In 1956, when my parents were building a new life for themselves in the city of Bangalore (now called Bengaluru), my mother’s brother arrived at their doorstep with a gift from my maternal grandparents.

My uncle had brought with him a set of three low-slung sofas crafted from the best teakwood. On the flanks of each chair, the ribs emerged in a radial formation, like the rays of the morning sun. My parents received the gift that would become a prized possession in their living room outlasting both of them: two single chairs and a love-seat, custom-built, stained and buffed to a fine gloss by a carpenter in my mother’s ancestral home in Kerala.

“Thekku” was the Malayalam term by which my parents had always referred to teak. I found out that the native term was, in fact, the origin for both the Portuguese (“teca”) and English (“teak”) references to the tree. My parents would always extol the wood’s durability and appearance. I learned that teak repelled termites, making it invaluable for use both indoors and outdoors.

Teakwood framed the doors and windows of our old bungalow in Chennai. Our doors, too, were fashioned from solid teak. When I reflect on the sale of the home my father had built with the breath and hope of his salad days, I wince at the dismantlement and, later, the jettisoning of all the teak reinforcements that had once made our house a home.

Of late, on all my travels, I’ve found myself sighing often at the stretch of an orchard or pondering the beauty of wood in both its native and its man-made form. On our walk through Galle, an old Dutch settlement in Sri Lanka, I couldn’t believe the fine craftsmanship—with local jackfruit, neem and teak woods—in the form of windows, doors, tables and seating. I stopped to feel artfully appointed wooden doors, benches, gates, settees, beds, headboards, shutters and windows. I asked questions about the type and origin of a wooden artifact. During my recent stay in South India, I drove through miles of semi-arid countryside where Tamil Nadu conjoins Andhra Pradesh. I rolled through jungle thickets in Kerala on an overnight train. Wherever I went, a phalanx of teak trees pierced the skies between rows of coconut, banana and rubber plantations.

I noticed that the teak tree (Tectona grandis) was never the tallest tree in the forest but it rose towards the skies with nary a hesitation. The coconut hunched over, depending on the sun and the wind. The palmyra seemed harsh, rugged and temperamental, dotting India’s landscape in an unpredictable manner. The stodgy banana was a ubiquitous clump of stumps, constantly birthing babies, often keeling over with a ponderous hand of fruit. But the teak, whether in a casual occurrence or in the formal mode of cultivation, maintained a stiff 70-foot stance, occupying little space close to the ground and sprouting a shower of leaves where no one could reach out to touch them—implacable and unshakeable on its lofty, one-track, pencil-point journey towards the blue yonder.

The teak, in my view, seemed like the elephant in the jungle. The comparison is not farfetched, I think. The two, the plant and the animal, were always colleagues working towards a common goal. They became inseparable when, in the middle of the 19th century, the obsession with teak began to rival that of gold and herds of elephants and “teak-wallahs” (teak inspectors) in Burma and northern Thailand carted timber for processing. Demand for hardwood in the west skyrocketed when European stocks of oak waned; teak became a worthy substitute, lining the interior and exterior of ships and residences.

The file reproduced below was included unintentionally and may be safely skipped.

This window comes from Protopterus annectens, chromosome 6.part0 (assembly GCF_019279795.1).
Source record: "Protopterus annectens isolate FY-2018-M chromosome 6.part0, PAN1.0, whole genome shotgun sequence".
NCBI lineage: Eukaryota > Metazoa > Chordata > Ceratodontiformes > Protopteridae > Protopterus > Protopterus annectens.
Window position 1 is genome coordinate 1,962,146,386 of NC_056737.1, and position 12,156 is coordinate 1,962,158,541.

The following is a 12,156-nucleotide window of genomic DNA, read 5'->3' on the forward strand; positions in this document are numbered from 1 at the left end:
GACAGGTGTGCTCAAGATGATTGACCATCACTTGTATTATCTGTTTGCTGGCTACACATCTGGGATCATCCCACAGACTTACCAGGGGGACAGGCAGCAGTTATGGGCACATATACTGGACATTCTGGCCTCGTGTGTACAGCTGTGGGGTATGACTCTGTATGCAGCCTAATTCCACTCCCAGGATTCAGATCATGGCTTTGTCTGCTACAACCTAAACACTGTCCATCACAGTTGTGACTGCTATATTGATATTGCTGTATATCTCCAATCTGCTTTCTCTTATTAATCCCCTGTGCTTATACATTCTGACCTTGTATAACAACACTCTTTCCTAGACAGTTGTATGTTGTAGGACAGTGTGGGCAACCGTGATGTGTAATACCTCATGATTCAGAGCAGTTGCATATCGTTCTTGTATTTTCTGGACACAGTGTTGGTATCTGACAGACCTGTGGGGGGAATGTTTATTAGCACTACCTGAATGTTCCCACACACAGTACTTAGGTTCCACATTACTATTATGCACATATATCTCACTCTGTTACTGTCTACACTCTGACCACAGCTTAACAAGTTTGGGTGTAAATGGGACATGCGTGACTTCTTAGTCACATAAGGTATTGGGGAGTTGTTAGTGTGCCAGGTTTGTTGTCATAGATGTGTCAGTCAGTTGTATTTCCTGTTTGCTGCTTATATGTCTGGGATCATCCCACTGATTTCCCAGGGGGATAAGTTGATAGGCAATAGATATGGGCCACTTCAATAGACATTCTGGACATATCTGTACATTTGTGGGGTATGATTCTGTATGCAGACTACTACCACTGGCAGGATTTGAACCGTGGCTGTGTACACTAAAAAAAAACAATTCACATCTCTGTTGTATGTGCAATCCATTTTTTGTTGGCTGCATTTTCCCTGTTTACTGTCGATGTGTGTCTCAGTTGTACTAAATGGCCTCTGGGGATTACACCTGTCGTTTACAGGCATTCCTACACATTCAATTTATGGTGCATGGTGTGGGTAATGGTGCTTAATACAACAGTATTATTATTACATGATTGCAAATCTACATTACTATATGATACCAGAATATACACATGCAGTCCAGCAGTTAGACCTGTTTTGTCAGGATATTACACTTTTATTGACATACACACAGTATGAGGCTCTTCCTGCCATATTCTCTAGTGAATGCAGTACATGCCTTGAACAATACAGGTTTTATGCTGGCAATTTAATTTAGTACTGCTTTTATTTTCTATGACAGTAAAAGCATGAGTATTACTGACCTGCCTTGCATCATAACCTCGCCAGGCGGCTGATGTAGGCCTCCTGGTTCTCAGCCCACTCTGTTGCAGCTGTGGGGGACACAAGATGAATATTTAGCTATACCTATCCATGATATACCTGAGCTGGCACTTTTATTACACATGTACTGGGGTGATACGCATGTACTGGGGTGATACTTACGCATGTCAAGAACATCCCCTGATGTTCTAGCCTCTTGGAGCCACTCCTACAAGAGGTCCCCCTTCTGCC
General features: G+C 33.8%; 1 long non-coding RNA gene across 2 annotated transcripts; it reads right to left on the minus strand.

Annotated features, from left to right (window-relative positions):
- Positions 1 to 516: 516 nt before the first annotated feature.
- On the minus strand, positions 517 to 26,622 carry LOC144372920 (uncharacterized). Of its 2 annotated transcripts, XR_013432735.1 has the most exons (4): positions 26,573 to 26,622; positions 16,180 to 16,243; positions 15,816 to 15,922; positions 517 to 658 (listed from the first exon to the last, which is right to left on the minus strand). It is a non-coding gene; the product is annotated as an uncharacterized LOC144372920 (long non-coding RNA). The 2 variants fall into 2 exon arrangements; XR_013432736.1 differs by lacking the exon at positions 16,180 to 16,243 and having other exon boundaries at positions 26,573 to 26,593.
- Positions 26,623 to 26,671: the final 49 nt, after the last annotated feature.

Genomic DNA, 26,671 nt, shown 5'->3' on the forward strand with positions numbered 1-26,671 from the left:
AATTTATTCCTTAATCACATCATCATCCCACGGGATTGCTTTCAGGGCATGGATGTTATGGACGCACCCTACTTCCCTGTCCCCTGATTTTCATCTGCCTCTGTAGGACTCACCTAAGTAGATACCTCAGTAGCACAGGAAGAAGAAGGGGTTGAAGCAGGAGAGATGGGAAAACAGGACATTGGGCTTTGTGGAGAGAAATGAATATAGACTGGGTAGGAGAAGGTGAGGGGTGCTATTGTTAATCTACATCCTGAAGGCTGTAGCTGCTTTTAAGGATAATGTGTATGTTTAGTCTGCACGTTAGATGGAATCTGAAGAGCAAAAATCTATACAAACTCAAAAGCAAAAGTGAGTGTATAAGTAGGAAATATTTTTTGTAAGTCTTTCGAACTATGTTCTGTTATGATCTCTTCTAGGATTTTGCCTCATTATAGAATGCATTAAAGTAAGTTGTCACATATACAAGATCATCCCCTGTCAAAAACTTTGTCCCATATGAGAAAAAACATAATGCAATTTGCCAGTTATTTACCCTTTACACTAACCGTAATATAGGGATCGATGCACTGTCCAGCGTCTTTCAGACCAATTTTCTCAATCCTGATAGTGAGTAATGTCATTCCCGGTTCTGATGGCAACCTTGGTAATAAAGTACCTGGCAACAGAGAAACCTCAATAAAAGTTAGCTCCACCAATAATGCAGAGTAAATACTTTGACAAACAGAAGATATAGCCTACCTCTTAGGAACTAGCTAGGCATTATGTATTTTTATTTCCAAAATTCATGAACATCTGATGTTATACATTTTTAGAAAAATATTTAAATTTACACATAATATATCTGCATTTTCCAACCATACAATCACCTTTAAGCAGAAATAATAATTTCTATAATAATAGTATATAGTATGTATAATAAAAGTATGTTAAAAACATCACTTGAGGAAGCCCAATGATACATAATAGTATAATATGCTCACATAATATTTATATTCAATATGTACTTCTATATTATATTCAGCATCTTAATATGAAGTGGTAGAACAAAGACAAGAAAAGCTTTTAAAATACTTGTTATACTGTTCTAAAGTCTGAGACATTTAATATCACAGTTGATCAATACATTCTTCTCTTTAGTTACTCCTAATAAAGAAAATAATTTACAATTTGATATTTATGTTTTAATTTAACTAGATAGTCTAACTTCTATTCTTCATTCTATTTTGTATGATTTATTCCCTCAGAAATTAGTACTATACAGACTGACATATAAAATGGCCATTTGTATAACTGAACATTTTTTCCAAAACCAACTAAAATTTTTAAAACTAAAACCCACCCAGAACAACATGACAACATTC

While the world was discovering teak, one artistic young prince in the Travancore kingdom of Kerala, Maharaja Swathi Thirunal, decided to build a house, a vast palace called Kuthiramalika, with 122 prancing horses carved into the wooden wall brackets that supported its southern roof. I walked through twenty rooms of this 80-room palace—lavishly ornamented in teak, rosewood, granite and marble—that took 5000 artisans four years to complete. I was flummoxed by the elaborate carvings in teak: sixteen rooms of the palace were constructed in sixteen different patterns, with each coffered ceiling a paean to the versatility of teak and to the skill of the artistes who molded the wood.

A few years ago, I discovered some of the same artistry with teak wood in my husband’s home when, years after my first visit, I walked into his ancestral property in the village of Esayanur. It was the first thing that accosted me when I stepped under the eaves of the old home: a doorway ornamented lavishly in teak with mythical annapakshi birds perched on swaying branches. As I did on every visit, I ran my fingers over its fine edges and shot yet another photograph of the same doorframe.

A photograph stanches a deep-seated fear of the evanescence of a particular moment. If I assumed an animistic perspective, I would argue that the spiritual world is intrinsically tied to the material world and that the wood in the doorframe is invested with the spirit of the people, in this case my husband’s ancestors, who touched it. Even in its inanimate avatar, wood is invested, I believe, with the power of the touch, of the transference of energy from one person to another.

In fall, when I receive three pieces of teak furniture whose grains were burned with the warmth of my parents’ bodies for over a half of a century, I’ll sink into one of the chairs on a rough day. My hands will glide over the arms of the chair knowing completely, as those of us do who seek their loved ones in every object they own, that while one of its arms belongs to my late mother, the other must surely belong to my recently departed father.

Kalpana Mohan writes from Saratoga. To read more about her, go tohttp://kalpanamohan.org and http://saritorial.com.

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